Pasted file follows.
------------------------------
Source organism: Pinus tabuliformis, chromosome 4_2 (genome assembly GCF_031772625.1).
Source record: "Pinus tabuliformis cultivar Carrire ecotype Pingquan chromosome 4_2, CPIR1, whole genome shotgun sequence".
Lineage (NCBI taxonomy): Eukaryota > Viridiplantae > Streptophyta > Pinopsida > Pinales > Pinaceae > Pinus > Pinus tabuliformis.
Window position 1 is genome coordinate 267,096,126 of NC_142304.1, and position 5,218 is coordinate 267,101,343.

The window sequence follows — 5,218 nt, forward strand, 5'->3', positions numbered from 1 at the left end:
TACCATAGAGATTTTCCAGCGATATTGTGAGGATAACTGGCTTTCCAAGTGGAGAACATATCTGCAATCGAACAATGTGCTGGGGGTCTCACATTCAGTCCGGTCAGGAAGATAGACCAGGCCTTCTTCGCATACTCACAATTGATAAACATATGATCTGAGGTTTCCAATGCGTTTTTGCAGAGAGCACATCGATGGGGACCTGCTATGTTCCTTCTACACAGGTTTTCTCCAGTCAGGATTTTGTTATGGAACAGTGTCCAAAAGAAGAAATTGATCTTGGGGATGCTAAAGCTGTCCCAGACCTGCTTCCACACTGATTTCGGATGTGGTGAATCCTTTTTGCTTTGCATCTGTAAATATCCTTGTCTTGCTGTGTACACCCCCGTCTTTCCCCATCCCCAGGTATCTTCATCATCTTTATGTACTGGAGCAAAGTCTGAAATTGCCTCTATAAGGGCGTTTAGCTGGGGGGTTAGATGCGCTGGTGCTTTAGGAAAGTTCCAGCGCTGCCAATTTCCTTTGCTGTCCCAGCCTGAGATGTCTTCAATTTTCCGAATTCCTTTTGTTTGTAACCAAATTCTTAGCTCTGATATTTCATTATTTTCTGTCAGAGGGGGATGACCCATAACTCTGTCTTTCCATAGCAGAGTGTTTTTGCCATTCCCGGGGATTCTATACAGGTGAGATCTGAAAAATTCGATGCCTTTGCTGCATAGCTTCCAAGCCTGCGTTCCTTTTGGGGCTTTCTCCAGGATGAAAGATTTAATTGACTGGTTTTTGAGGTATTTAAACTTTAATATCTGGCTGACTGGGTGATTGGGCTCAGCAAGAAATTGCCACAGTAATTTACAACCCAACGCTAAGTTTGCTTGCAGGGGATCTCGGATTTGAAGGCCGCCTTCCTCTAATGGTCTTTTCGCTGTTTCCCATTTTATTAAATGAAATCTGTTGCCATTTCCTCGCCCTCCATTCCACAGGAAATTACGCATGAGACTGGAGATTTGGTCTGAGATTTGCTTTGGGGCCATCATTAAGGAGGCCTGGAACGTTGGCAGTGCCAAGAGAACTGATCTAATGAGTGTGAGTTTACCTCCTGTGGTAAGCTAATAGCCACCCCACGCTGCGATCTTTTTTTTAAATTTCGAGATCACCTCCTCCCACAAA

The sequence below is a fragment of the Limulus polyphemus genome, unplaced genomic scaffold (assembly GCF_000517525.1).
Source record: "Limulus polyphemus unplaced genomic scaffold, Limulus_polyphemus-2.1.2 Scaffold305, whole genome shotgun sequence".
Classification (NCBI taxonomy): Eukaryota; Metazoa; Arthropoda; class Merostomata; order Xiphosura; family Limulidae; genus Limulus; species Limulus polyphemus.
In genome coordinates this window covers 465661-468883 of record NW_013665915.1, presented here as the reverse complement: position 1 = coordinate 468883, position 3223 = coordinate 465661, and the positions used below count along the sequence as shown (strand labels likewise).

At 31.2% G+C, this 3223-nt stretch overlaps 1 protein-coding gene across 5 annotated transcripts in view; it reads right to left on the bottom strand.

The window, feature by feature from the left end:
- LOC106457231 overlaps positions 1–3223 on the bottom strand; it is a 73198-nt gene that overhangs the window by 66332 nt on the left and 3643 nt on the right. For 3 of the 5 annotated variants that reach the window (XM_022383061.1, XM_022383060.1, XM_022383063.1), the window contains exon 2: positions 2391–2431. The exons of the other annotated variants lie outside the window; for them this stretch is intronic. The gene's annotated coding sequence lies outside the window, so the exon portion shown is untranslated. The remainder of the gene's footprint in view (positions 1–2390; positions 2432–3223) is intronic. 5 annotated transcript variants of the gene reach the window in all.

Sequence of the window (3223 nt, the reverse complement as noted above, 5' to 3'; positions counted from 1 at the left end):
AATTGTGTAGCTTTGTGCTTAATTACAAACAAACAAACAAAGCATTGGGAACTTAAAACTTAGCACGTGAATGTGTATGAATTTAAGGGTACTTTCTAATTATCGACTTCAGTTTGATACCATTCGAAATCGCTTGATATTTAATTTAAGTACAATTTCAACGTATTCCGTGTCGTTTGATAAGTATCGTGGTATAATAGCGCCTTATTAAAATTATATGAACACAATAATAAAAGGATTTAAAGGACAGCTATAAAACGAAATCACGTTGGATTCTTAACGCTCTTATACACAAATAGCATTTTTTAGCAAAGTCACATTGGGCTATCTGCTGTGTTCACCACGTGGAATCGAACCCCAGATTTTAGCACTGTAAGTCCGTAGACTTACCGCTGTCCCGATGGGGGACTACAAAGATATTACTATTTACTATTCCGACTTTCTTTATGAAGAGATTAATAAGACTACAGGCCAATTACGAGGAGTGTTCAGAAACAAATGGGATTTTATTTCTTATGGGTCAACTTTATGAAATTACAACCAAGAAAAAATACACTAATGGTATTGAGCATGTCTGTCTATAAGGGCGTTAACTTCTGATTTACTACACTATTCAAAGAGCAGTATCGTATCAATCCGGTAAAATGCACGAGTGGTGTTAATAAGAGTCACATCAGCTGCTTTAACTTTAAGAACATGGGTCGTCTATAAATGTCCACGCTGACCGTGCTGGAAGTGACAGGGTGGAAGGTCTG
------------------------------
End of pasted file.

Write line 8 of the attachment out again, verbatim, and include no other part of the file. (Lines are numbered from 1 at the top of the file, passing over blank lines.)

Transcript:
Source record: "Limulus polyphemus unplaced genomic scaffold, Limulus_polyphemus-2.1.2 Scaffold305, whole genome shotgun sequence".